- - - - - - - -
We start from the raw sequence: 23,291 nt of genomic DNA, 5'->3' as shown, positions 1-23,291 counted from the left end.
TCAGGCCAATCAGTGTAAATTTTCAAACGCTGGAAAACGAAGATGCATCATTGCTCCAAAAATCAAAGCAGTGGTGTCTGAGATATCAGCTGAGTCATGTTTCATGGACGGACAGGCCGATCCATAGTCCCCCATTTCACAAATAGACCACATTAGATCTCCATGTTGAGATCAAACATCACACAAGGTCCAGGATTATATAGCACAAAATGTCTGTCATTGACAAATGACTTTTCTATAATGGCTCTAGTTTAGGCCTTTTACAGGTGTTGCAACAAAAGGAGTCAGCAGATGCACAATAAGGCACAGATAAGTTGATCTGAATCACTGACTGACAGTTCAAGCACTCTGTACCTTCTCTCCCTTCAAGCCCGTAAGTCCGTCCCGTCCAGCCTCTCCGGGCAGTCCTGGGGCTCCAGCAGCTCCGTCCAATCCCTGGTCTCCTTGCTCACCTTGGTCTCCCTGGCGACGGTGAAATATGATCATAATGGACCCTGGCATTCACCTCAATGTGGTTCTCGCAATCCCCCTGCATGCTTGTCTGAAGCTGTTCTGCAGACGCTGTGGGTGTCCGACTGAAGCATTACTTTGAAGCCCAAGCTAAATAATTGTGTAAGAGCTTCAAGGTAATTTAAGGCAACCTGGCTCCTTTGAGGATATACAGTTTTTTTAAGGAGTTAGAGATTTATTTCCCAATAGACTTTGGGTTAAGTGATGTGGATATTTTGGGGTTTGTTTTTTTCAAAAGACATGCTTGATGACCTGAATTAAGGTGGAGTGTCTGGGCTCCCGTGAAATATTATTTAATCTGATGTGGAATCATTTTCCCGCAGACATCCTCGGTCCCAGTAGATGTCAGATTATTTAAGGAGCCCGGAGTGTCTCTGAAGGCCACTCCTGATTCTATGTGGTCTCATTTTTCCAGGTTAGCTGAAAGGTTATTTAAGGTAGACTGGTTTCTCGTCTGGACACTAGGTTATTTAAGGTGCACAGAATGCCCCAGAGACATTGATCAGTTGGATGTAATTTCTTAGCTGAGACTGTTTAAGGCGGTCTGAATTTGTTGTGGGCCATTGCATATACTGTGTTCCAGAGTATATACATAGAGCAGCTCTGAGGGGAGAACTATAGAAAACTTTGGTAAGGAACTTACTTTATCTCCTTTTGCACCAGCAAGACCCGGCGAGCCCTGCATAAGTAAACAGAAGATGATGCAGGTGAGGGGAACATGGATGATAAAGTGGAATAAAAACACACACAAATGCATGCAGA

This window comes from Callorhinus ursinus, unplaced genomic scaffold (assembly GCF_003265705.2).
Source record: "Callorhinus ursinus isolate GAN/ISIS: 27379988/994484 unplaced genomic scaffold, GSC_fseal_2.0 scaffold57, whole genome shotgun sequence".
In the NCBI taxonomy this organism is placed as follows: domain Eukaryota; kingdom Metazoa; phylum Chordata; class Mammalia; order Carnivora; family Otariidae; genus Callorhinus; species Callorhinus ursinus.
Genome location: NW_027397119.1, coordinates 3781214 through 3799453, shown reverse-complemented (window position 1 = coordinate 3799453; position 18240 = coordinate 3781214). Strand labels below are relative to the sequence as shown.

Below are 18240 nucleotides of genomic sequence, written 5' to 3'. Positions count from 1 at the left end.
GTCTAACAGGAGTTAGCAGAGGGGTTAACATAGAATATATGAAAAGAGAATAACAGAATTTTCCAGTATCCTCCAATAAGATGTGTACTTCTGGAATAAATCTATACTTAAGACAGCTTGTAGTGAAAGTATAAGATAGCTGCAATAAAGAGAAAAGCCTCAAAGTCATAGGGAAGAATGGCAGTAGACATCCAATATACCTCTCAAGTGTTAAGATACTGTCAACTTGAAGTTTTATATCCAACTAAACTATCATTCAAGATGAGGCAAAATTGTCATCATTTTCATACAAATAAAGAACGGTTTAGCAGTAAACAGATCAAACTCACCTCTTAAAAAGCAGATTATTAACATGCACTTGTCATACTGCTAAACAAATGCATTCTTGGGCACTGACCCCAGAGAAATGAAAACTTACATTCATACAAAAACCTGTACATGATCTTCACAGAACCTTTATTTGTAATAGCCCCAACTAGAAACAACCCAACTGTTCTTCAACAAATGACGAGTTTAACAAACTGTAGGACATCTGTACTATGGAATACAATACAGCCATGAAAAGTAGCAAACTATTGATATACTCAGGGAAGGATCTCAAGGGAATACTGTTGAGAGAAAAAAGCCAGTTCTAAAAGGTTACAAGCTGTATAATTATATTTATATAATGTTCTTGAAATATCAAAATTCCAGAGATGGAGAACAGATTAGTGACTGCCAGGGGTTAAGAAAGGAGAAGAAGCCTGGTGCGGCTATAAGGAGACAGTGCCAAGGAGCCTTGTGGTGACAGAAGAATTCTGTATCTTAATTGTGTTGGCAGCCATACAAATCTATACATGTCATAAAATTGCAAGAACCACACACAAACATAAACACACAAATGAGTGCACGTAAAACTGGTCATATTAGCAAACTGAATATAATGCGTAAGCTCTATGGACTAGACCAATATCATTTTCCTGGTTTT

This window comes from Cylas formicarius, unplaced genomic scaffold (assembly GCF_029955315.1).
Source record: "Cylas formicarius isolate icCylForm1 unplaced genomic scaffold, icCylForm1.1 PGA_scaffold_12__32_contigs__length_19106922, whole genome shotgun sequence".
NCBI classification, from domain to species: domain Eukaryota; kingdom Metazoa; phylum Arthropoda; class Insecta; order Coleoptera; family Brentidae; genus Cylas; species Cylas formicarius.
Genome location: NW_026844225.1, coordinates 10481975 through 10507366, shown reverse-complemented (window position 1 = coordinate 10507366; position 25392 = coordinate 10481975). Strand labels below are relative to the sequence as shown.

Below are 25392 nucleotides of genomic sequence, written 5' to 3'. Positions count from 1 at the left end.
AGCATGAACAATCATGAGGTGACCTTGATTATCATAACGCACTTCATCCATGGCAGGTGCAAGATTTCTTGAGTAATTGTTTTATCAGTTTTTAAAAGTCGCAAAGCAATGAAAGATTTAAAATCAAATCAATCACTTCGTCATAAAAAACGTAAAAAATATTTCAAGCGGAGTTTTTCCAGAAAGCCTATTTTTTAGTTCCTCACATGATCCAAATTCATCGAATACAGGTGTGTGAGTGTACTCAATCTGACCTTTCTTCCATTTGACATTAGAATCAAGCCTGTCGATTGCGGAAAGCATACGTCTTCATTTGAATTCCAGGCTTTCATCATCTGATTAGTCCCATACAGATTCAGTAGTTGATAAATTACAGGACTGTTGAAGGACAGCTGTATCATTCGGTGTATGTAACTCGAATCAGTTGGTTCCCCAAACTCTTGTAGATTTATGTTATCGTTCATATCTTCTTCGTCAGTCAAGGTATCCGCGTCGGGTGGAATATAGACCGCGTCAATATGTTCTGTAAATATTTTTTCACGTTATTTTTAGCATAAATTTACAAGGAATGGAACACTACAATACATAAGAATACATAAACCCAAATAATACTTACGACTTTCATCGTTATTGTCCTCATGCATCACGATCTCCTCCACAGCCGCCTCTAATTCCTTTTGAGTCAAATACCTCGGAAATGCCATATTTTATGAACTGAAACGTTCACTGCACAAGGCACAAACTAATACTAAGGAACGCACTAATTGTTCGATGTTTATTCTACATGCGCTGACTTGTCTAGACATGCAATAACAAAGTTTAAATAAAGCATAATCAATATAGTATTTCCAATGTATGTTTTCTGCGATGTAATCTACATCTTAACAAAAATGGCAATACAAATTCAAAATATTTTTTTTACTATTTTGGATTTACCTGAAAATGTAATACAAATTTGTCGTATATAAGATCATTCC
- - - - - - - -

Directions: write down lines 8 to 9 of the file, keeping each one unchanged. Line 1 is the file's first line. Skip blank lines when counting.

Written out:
GTCTAACAGGAGTTAGCAGAGGGGTTAACATAGAATATATGAAAAGAGAATAACAGAATTTTCCAGTATCCTCCAATAAGATGTGTACTTCTGGAATAAATCTATACTTAAGACAGCTTGTAGTGAAAGTATAAGATAGCTGCAATAAAGAGAAAAGCCTCAAAGTCATAGGGAAGAATGGCAGTAGACATCCAATATACCTCTCAAGTGTTAAGATACTGTCAACTTGAAGTTTTATATCCAACTAAACTATCATTCAAGATGAGGCAAAATTGTCATCATTTTCATACAAATAAAGAACGGTTTAGCAGTAAACAGATCAAACTCACCTCTTAAAAAGCAGATTATTAACATGCACTTGTCATACTGCTAAACAAATGCATTCTTGGGCACTGACCCCAGAGAAATGAAAACTTACATTCATACAAAAACCTGTACATGATCTTCACAGAACCTTTATTTGTAATAGCCCCAACTAGAAACAACCCAACTGTTCTTCAACAAATGACGAGTTTAACAAACTGTAGGACATCTGTACTATGGAATACAATACAGCCATGAAAAGTAGCAAACTATTGATATACTCAGGGAAGGATCTCAAGGGAATACTGTTGAGAGAAAAAAGCCAGTTCTAAAAGGTTACAAGCTGTATAATTATATTTATATAATGTTCTTGAAATATCAAAATTCCAGAGATGGAGAACAGATTAGTGACTGCCAGGGGTTAAGAAAGGAGAAGAAGCCTGGTGCGGCTATAAGGAGACAGTGCCAAGGAGCCTTGTGGTGACAGAAGAATTCTGTATCTTAATTGTGTTGGCAGCCATACAAATCTATACATGTCATAAAATTGCAAGAACCACACACAAACATAAACACACAAATGAGTGCACGTAAAACTGGTCATATTAGCAAACTGAATATAATGCGTAAGCTCTATGGACTAGACCAATATCATTTTCCTGGTTTT

This window comes from Cylas formicarius, unplaced genomic scaffold (assembly GCF_029955315.1).